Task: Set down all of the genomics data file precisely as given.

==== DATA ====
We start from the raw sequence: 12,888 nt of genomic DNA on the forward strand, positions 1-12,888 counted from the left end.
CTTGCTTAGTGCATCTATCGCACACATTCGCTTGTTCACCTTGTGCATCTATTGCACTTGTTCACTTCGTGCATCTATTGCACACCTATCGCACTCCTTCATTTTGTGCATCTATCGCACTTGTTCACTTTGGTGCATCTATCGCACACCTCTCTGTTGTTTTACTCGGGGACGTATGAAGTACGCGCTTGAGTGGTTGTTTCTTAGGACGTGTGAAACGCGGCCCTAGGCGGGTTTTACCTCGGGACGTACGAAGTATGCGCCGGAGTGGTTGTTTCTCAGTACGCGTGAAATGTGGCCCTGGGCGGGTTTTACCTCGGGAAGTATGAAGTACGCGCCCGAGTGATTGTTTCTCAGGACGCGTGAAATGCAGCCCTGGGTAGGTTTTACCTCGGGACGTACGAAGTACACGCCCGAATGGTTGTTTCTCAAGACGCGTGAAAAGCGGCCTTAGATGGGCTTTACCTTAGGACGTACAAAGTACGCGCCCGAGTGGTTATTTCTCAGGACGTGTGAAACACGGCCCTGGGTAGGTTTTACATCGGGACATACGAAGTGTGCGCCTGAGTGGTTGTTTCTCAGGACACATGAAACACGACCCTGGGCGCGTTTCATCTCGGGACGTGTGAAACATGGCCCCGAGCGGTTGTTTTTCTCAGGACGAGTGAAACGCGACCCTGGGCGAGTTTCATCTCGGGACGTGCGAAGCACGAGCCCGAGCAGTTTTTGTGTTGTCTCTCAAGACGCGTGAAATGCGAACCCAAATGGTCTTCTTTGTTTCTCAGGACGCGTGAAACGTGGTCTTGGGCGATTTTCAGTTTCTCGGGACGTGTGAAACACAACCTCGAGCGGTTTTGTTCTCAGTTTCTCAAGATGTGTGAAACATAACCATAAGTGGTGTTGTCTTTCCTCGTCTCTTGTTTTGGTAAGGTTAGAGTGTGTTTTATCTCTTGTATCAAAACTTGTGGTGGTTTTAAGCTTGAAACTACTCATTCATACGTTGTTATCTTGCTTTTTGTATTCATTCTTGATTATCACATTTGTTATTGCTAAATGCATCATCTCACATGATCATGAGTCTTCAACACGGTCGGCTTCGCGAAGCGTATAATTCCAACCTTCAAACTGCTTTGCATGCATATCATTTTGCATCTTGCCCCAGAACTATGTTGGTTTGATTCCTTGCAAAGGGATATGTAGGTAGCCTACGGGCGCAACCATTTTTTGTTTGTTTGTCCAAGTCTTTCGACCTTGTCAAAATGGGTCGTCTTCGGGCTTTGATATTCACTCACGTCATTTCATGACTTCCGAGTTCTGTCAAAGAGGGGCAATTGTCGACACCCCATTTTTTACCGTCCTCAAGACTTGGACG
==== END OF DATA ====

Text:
We start from the raw sequence: 12,888 nt of genomic DNA on the forward strand, positions 1-12,888 counted from the left end.
CTTGCTTAGTGCATCTATCGCACACATTCGCTTGTTCACCTTGTGCATCTATTGCACTTGTTCACTTCGTGCATCTATTGCACACCTATCGCACTCCTTCATTTTGTGCATCTATCGCACTTGTTCACTTTGGTGCATCTATCGCACACCTCTCTGTTGTTTTACTCGGGGACGTATGAAGTACGCGCTTGAGTGGTTGTTTCTTAGGACGTGTGAAACGCGGCCCTAGGCGGGTTTTACCTCGGGACGTACGAAGTATGCGCCGGAGTGGTTGTTTCTCAGTACGCGTGAAATGTGGCCCTGGGCGGGTTTTACCTCGGGAAGTATGAAGTACGCGCCCGAGTGATTGTTTCTCAGGACGCGTGAAATGCAGCCCTGGGTAGGTTTTACCTCGGGACGTACGAAGTACACGCCCGAATGGTTGTTTCTCAAGACGCGTGAAAAGCGGCCTTAGATGGGCTTTACCTTAGGACGTACAAAGTACGCGCCCGAGTGGTTATTTCTCAGGACGTGTGAAACACGGCCCTGGGTAGGTTTTACATCGGGACATACGAAGTGTGCGCCTGAGTGGTTGTTTCTCAGGACACATGAAACACGACCCTGGGCGCGTTTCATCTCGGGACGTGTGAAACATGGCCCCGAGCGGTTGTTTTTCTCAGGACGAGTGAAACGCGACCCTGGGCGAGTTTCATCTCGGGACGTGCGAAGCACGAGCCCGAGCAGTTTTTGTGTTGTCTCTCAAGACGCGTGAAATGCGAACCCAAATGGTCTTCTTTGTTTCTCAGGACGCGTGAAACGTGGTCTTGGGCGATTTTCAGTTTCTCGGGACGTGTGAAACACAACCTCGAGCGGTTTTGTTCTCAGTTTCTCAAGATGTGTGAAACATAACCATAAGTGGTGTTGTCTTTCCTCGTCTCTTGTTTTGGTAAGGTTAGAGTGTGTTTTATCTCTTGTATCAAAACTTGTGGTGGTTTTAAGCTTGAAACTACTCATTCATACGTTGTTATCTTGCTTTTTGTATTCATTCTTGATTATCACATTTGTTATTGCTAAATGCATCATCTCACATGATCATGAGTCTTCAACACGGTCGGCTTCGCGAAGCGTATAATTCCAACCTTCAAACTGCTTTGCATGCATATCATTTTGCATCTTGCCCCAGAACTATGTTGGTTTGATTCCTTGCAAAGGGATATGTAGGTAGCCTACGGGCGCAACCATTTTTTGTTTGTTTGTCCAAGTCTTTCGACCTTGTCAAAATGGGTCGTCTTCGGGCTTTGATATTCACTCACGTCATTTCATGACTTCCGAGTTCTGTCAAAGAGGGGCAATTGTCGACACCCCATTTTTTACCGTCCTCAAGACTTGGACG